AIA San Francisco and the Center for Architecture + Design are excited to announce the 12th annual San Francisco Living: Home Tours, a two-day open house event featuring a select number of modern residences. The popular weekend showcases a wide variety of architectural styles, neighborhoods and residences, including single-family homes, contemporary renovations and multi-family residences, and is the first tour series in the Bay Area to promote residential design from the architect's point of view. Throughout the weekend, tour participants can see some of the city's latest residential projects from the inside out, meet design teams, explore housing trends, and discover innovative design solutions that inspire unique San Francisco living.

Archtoberfest San Diego 2014
October 1–30, 2014
Archtoberfest San Diego 2014 is a collaboratively-operated initiative aimed at establishing an annual, month-long program of public events and activities pertaining to architecture, design, planning and sustainability.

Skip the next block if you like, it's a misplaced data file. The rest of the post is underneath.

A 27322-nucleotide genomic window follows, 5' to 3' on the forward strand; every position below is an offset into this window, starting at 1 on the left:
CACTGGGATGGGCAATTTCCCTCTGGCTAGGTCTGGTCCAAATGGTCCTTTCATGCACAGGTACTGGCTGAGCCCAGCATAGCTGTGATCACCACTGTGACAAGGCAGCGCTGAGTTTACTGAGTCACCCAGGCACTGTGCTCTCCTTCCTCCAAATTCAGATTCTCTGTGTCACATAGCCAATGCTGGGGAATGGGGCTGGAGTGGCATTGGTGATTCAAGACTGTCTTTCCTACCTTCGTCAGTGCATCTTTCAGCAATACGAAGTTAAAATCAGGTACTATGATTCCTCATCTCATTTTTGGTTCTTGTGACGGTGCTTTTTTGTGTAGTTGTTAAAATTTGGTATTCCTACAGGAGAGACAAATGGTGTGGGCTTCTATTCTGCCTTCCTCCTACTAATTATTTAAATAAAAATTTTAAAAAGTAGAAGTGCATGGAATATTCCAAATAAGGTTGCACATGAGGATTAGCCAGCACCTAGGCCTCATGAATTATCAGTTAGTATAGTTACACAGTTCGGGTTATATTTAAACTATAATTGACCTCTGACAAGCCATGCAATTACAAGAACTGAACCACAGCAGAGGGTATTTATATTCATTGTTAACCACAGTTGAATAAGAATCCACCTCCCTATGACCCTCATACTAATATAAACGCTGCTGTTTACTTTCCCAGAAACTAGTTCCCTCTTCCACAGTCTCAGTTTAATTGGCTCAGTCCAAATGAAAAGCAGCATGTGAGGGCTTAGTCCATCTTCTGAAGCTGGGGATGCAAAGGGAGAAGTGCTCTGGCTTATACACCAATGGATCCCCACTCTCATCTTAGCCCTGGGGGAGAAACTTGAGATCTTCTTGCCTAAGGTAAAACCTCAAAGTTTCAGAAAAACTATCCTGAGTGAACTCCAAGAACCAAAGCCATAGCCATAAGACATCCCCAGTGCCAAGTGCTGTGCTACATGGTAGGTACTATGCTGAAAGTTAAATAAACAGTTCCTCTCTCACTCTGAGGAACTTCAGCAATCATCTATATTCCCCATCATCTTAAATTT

New Urbanism Film Festival
November 2014
The primary goal of the New Urbanism Film Festival is to renew the dialogue about urban planning with a broader audience. The Festival brings in movies, short films, speakers, on the topics of architecture, public health, bicycle advocacy, urban design, public transit, inner-city gardens, to name a few. 

 

 

 

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Hidden
« 'Tower of Power' Takes Renewable Energy Production to New Heights | Main | Steven Song's View on the World Architecture Festival: Winning Projects and Final Thoughts »
Tuesday
Nov302010

Steven Song's View on the World Architecture Festival: Lectures and Panel Discussions 

FORM reader and founding partner of think tank team VIUM, Steven Song, attended the World Achitecture Festival, November 3-5 in Barcelona, Spain. What follows are his ruminations on his experience and his overall takeaway from the event: